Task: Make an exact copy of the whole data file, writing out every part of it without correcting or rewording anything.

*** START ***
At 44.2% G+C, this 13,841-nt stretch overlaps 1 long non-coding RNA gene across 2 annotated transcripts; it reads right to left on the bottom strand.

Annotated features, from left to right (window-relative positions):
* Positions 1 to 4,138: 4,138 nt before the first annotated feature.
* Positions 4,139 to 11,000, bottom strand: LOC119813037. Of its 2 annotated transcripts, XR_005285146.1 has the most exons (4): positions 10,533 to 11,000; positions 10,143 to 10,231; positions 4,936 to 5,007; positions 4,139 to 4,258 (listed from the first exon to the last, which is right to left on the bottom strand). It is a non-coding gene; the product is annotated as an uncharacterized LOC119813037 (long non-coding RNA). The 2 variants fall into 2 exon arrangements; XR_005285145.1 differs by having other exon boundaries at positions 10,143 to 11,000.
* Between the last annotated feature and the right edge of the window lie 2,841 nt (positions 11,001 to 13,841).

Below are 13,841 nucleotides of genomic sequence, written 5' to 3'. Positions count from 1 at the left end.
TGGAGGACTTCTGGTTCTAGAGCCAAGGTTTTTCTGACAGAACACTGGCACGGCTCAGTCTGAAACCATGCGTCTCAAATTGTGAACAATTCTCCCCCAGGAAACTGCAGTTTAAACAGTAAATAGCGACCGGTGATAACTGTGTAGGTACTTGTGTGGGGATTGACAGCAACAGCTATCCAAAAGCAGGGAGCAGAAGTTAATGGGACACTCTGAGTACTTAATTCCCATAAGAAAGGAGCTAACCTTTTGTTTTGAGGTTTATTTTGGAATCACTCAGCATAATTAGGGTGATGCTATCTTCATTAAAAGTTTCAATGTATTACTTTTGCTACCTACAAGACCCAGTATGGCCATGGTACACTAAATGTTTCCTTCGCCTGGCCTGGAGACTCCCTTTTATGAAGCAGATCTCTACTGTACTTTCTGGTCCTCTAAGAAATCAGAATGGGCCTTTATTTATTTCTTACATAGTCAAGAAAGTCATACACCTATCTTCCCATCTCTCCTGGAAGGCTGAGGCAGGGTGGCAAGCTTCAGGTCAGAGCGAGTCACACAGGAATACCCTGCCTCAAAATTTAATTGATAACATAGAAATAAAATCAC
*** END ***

At 44.2% G+C, this 13,841-nt stretch overlaps 1 long non-coding RNA gene across 2 annotated transcripts; it reads right to left on the bottom strand.

Annotated features, from left to right (window-relative positions):
* Positions 1 to 4,138: 4,138 nt before the first annotated feature.
* Positions 4,139 to 11,000, bottom strand: LOC119813037. Of its 2 annotated transcripts, XR_005285146.1 has the most exons (4): positions 10,533 to 11,000; positions 10,143 to 10,231; positions 4,936 to 5,007; positions 4,139 to 4,258 (listed from the first exon to the last, which is right to left on the bottom strand). It is a non-coding gene; the product is annotated as an uncharacterized LOC119813037 (long non-coding RNA). The 2 variants fall into 2 exon arrangements; XR_005285145.1 differs by having other exon boundaries at positions 10,143 to 11,000.
* Between the last annotated feature and the right edge of the window lie 2,841 nt (positions 11,001 to 13,841).

Below are 13,841 nucleotides of genomic sequence, written 5' to 3'. Positions count from 1 at the left end.
TGGAGGACTTCTGGTTCTAGAGCCAAGGTTTTTCTGACAGAACACTGGCACGGCTCAGTCTGAAACCATGCGTCTCAAATTGTGAACAATTCTCCCCCAGGAAACTGCAGTTTAAACAGTAAATAGCGACCGGTGATAACTGTGTAGGTACTTGTGTGGGGATTGACAGCAACAGCTATCCAAAAGCAGGGAGCAGAAGTTAATGGGACACTCTGAGTACTTAATTCCCATAAGAAAGGAGCTAACCTTTTGTTTTGAGGTTTATTTTGGAATCACTCAGCATAATTAGGGTGATGCTATCTTCATTAAAAGTTTCAATGTATTACTTTTGCTACCTACAAGACCCAGTATGGCCATGGTACACTAAATGTTTCCTTCGCCTGGCCTGGAGACTCCCTTTTATGAAGCAGATCTCTACTGTACTTTCTGGTCCTCTAAGAAATCAGAATGGGCCTTTATTTATTTCTTACATAGTCAAGAAAGTCATACACCTATCTTCCCATCTCTCCTGGAAGGCTGAGGCAGGGTGGCAAGCTTCAGGTCAGAGCGAGTCACACAGGAATACCCTGCCTCAAAATTTAATTGATAACATAGAAATAAAATCAC